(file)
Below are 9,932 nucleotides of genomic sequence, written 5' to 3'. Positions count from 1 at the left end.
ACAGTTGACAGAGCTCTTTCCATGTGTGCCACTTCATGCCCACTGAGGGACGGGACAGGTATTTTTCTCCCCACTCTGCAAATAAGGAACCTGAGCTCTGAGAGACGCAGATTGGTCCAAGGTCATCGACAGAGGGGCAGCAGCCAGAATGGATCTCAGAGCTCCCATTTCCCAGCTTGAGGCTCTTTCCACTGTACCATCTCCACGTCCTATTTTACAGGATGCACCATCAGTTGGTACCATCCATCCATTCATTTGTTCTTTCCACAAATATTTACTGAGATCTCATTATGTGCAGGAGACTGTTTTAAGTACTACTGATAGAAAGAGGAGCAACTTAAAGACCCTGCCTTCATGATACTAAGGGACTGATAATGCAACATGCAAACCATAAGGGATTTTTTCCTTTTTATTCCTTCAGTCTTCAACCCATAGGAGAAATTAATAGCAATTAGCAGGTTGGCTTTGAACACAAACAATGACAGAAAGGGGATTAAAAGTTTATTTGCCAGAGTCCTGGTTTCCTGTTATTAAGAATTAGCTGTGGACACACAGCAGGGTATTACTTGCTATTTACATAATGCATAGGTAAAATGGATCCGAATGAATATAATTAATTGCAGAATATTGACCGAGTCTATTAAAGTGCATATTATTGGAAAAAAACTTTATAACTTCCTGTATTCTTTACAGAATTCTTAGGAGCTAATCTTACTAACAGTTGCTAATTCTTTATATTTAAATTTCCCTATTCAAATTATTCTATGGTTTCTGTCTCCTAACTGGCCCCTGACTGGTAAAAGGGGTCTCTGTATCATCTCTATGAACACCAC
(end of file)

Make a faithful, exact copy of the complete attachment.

Below are 9,932 nucleotides of genomic sequence, written 5' to 3'. Positions count from 1 at the left end.
ACAGTTGACAGAGCTCTTTCCATGTGTGCCACTTCATGCCCACTGAGGGACGGGACAGGTATTTTTCTCCCCACTCTGCAAATAAGGAACCTGAGCTCTGAGAGACGCAGATTGGTCCAAGGTCATCGACAGAGGGGCAGCAGCCAGAATGGATCTCAGAGCTCCCATTTCCCAGCTTGAGGCTCTTTCCACTGTACCATCTCCACGTCCTATTTTACAGGATGCACCATCAGTTGGTACCATCCATCCATTCATTTGTTCTTTCCACAAATATTTACTGAGATCTCATTATGTGCAGGAGACTGTTTTAAGTACTACTGATAGAAAGAGGAGCAACTTAAAGACCCTGCCTTCATGATACTAAGGGACTGATAATGCAACATGCAAACCATAAGGGATTTTTTCCTTTTTATTCCTTCAGTCTTCAACCCATAGGAGAAATTAATAGCAATTAGCAGGTTGGCTTTGAACACAAACAATGACAGAAAGGGGATTAAAAGTTTATTTGCCAGAGTCCTGGTTTCCTGTTATTAAGAATTAGCTGTGGACACACAGCAGGGTATTACTTGCTATTTACATAATGCATAGGTAAAATGGATCCGAATGAATATAATTAATTGCAGAATATTGACCGAGTCTATTAAAGTGCATATTATTGGAAAAAAACTTTATAACTTCCTGTATTCTTTACAGAATTCTTAGGAGCTAATCTTACTAACAGTTGCTAATTCTTTATATTTAAATTTCCCTATTCAAATTATTCTATGGTTTCTGTCTCCTAACTGGCCCCTGACTGGTAAAAGGGGTCTCTGTATCATCTCTATGAACACCAC